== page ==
We reprised APICS writer David Turbide’s comments regarding the evolution of ERP from his recent APICS Magazine article in our first of this two-post series here. Today we’ll see what he and APICS have to say about today’s systems and choices.
Turbide notes that topping the list of tools modern ERP suppliers now include in their product suites is enhanced analytics capability. Dashboard indicators, business intelligence (BI) tools and deep drill-downs are becoming the norm today. This encourages executives to have more interaction with their systems personally than in years past. Data analysis tools – often involving Microsoft Excel at some point – are being enhanced with more powerful data visualization capabilities, a trend expected only to evolve further. It makes decision makers more connected to the pulse of their organizations.
User interfaces (UIs) are likewise evolving. We see this today in things like Microsoft Dynamics’ recent innovations in the area of the role-tailored client, which lets users focus only on what’s important to them, instead of seeing screens cluttered with other (and often irrelevant) menu options. For a long time systems increasingly came to look like Microsoft Windows and in particular Office tools like Excel. That’s still true, but it’s equally true now that they are starting to look more like websites. Both design approaches serve the greater functionality of the user, with both built in to today’s UIs.
That UI is now moving into mobile as well. (Here too, Microsoft recently announced availability for its Dynamics NAV product on tablets including iPad and Android devices, moving beyond pure Windows devices.)
And best of all, users will say, is the ability to search within an enterprise system for just about any piece of information they need, from just about any functional area or module. Once again, UIs are delivering greater value to the user.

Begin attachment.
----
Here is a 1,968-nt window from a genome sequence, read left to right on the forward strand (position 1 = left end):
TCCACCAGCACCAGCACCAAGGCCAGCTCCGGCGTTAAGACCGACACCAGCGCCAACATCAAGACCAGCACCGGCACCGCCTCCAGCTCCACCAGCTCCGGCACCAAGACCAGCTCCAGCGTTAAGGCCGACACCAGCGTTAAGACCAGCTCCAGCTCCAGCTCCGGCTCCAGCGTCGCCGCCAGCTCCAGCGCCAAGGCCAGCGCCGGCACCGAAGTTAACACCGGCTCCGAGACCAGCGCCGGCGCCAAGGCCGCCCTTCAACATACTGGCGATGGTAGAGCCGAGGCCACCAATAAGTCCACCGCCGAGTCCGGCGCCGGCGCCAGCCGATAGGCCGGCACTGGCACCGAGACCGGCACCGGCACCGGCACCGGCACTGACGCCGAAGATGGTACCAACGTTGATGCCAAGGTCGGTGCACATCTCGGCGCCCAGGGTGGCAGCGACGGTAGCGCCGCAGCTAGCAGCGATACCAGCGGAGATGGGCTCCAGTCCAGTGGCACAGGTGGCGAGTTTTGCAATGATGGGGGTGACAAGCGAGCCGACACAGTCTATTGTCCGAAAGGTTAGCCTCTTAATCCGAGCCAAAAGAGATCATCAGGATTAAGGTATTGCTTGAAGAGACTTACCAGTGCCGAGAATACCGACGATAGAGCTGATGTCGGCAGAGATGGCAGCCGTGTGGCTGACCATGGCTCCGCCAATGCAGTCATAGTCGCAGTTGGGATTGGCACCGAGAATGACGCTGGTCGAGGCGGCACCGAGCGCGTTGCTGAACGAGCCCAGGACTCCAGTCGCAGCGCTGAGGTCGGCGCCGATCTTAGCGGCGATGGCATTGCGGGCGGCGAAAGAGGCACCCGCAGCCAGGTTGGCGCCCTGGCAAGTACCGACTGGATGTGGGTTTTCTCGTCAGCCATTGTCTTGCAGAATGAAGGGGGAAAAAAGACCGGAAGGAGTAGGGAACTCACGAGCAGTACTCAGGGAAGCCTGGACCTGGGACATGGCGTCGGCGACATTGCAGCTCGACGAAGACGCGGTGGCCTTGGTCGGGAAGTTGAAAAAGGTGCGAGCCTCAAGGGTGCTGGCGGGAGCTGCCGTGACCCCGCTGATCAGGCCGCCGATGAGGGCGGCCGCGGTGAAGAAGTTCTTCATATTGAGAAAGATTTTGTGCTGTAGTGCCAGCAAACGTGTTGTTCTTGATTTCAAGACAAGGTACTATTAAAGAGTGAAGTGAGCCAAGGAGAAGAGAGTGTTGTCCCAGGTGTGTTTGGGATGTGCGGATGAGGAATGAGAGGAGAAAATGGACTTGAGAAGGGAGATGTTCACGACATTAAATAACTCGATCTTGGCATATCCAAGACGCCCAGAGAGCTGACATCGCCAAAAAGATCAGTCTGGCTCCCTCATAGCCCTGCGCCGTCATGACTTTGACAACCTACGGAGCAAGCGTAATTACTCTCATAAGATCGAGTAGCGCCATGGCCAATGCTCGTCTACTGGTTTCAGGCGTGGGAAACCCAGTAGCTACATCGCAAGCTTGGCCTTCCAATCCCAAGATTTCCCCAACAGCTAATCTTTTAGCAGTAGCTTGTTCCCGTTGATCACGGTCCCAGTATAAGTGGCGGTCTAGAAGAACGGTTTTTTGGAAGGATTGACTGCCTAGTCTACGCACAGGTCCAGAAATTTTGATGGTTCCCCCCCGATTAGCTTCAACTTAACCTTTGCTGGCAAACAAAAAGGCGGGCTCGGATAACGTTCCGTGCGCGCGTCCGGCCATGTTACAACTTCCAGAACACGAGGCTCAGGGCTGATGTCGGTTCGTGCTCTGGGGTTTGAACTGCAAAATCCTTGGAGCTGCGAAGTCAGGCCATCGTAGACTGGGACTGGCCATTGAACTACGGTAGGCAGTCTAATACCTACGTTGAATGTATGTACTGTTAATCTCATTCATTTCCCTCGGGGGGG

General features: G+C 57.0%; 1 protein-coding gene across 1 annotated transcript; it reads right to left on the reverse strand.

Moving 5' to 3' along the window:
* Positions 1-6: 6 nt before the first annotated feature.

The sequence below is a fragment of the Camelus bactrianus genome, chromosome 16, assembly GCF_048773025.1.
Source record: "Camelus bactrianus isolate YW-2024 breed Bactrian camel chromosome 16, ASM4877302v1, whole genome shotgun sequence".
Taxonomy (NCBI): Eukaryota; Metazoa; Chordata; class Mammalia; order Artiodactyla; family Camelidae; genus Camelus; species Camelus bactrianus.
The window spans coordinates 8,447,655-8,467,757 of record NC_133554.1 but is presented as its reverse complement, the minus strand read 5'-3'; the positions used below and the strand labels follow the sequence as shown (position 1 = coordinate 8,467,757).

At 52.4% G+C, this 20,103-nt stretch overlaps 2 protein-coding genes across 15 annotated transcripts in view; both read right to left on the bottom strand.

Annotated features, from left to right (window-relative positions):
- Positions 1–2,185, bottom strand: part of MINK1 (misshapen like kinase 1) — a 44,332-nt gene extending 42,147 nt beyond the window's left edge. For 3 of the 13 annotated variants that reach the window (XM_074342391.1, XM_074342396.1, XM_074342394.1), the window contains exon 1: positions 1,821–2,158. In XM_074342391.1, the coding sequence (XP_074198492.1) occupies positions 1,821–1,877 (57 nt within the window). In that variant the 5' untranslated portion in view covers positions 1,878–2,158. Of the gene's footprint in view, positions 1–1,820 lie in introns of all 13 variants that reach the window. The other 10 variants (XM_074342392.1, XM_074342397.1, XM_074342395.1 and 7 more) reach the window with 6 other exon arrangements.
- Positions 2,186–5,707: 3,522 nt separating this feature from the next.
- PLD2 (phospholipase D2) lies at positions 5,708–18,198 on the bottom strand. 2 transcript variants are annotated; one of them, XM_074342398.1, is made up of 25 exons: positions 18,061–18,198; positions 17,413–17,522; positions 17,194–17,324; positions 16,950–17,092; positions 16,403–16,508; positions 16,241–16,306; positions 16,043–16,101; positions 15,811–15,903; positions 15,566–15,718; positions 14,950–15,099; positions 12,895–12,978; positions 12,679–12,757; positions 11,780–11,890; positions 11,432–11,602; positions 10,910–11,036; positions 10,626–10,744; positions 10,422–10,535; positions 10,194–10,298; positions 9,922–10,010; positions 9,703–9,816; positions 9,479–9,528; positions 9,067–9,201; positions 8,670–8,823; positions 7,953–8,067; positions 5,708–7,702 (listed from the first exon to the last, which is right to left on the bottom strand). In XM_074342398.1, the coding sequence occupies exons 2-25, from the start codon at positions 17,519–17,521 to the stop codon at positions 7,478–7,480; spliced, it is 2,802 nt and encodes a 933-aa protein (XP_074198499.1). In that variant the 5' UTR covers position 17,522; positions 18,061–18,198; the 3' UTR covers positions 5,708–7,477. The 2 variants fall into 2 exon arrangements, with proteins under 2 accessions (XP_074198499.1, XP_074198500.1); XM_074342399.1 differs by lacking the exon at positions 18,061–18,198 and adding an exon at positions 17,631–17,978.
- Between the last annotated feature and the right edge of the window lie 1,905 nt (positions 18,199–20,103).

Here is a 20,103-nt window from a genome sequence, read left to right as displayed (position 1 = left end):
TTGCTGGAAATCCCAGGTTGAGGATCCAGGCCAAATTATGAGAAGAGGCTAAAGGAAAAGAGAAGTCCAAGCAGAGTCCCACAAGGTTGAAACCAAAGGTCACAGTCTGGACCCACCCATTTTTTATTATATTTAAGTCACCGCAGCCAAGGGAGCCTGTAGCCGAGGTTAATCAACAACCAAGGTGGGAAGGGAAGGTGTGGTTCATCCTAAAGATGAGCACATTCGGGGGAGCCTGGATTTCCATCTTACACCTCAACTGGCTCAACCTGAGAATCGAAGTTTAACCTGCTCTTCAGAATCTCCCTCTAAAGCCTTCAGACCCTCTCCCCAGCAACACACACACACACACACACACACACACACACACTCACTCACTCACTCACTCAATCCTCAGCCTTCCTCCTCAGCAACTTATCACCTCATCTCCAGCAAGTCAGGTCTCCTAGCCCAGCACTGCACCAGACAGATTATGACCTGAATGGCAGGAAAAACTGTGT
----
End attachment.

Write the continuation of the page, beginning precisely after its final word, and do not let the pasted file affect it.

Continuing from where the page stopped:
Turbide goes on to point out how today’s systems have evolved from a dozen or so modules to as many as 50 or 100 “apps” that can be stacked like blocks to form a tailored ERP solution for specific industries. These (often third-party) adds-ins serve to further extend the functionality of today’s ERP offerings. Meanwhile, the lines between ERP, supply chain and manufacturing execution systems (MES) are becoming fuzzy and less meaningful. Overlaps occur between scheduling and quality as ERP encroaches into the MES domain by offering direct connection to machines and sensors. Similarly, ERP has been gradually improving in other areas outside its traditional domain, like demand-planning ability, distribution and warehouse management bundled functionality.
In short, ERP continues to evolve, grow and spread its influence into more and more areas of the enterprise, encompassing an ever-greater share of the firm’s database of business intelligence. That trend will only continue. The benefit is that today’s buyer has greater choice in the tools and solutions available to them for managing the enterprise than ever before. As Turbide concludes, “Today’s ERP is far and away more functional, flexible and capable than ever before.” But if you look closely, you can still see the long heritage of providing the tools and automation that manufacturers need to run their business. ERP evolves to keep pace with the changes in manufacturing that today’s global business demands. Plus, as the article notes, there will always be the upstarts stoking the competitive fires as well. All this bodes well for the continued innovation, integration and growth of business management and planning systems for the growing manufacturer. And in so doing, will advance the entire industry.